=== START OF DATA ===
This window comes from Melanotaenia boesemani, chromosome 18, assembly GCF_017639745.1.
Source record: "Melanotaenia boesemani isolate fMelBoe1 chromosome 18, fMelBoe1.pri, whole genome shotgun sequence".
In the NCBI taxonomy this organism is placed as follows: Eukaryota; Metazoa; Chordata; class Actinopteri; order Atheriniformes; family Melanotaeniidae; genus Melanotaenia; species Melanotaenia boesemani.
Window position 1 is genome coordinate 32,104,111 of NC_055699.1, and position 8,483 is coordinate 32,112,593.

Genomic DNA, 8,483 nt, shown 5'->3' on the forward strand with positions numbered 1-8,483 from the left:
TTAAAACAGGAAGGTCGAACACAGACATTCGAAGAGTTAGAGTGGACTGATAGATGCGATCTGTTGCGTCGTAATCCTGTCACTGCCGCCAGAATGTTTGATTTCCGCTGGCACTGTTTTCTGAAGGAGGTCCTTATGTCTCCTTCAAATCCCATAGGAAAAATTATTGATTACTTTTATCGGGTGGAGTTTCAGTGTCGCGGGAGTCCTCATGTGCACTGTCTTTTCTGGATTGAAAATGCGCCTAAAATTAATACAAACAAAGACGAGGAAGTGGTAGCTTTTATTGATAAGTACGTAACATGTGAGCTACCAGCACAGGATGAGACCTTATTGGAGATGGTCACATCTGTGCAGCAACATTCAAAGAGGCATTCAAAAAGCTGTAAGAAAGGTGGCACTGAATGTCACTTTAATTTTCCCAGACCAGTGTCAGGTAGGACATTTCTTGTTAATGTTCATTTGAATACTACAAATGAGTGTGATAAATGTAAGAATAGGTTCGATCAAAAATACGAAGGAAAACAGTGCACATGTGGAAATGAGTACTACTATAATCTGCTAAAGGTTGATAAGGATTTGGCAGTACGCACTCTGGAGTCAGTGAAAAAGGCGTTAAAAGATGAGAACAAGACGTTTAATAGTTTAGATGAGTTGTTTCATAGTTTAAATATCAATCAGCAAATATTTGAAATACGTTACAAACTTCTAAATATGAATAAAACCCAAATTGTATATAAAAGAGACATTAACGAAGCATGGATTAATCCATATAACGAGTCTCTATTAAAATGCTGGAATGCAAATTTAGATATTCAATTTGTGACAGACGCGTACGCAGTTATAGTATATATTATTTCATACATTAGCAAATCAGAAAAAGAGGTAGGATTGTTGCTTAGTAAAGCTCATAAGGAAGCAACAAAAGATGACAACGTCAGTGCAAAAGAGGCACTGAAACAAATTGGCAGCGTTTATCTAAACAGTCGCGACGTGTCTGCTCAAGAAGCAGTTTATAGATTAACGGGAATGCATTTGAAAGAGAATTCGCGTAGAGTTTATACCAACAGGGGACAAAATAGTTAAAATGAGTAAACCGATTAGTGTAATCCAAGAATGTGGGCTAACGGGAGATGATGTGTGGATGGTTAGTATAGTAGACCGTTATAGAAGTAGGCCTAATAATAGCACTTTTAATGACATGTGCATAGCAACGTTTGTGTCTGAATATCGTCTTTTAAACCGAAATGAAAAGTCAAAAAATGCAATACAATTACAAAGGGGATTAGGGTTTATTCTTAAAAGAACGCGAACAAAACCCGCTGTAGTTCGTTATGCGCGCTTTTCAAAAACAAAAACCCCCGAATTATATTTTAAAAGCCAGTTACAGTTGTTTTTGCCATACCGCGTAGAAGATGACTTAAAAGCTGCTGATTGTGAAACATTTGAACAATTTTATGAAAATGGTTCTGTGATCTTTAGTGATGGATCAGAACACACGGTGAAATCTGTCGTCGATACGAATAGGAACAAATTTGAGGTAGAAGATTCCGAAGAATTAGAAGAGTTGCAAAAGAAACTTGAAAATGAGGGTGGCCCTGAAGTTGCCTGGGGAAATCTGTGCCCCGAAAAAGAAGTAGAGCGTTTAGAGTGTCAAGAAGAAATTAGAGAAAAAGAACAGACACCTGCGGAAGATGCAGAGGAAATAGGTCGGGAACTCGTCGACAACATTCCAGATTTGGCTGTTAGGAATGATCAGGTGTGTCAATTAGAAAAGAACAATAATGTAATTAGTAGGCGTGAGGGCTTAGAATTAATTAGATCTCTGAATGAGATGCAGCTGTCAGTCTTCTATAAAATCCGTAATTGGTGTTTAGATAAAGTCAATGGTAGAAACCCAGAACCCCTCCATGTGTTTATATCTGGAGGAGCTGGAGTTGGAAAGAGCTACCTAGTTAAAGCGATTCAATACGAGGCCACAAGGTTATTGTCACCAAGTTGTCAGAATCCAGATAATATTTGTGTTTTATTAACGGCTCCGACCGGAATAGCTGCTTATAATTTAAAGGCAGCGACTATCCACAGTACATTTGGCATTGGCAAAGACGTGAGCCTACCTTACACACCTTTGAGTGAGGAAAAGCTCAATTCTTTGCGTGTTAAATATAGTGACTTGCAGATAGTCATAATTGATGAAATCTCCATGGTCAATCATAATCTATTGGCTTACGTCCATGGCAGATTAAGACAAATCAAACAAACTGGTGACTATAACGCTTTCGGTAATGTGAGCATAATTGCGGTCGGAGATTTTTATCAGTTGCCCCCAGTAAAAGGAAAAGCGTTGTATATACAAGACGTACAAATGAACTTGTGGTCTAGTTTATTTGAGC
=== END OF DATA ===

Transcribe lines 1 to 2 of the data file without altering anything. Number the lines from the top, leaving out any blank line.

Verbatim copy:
This window comes from Melanotaenia boesemani, chromosome 18, assembly GCF_017639745.1.
Source record: "Melanotaenia boesemani isolate fMelBoe1 chromosome 18, fMelBoe1.pri, whole genome shotgun sequence".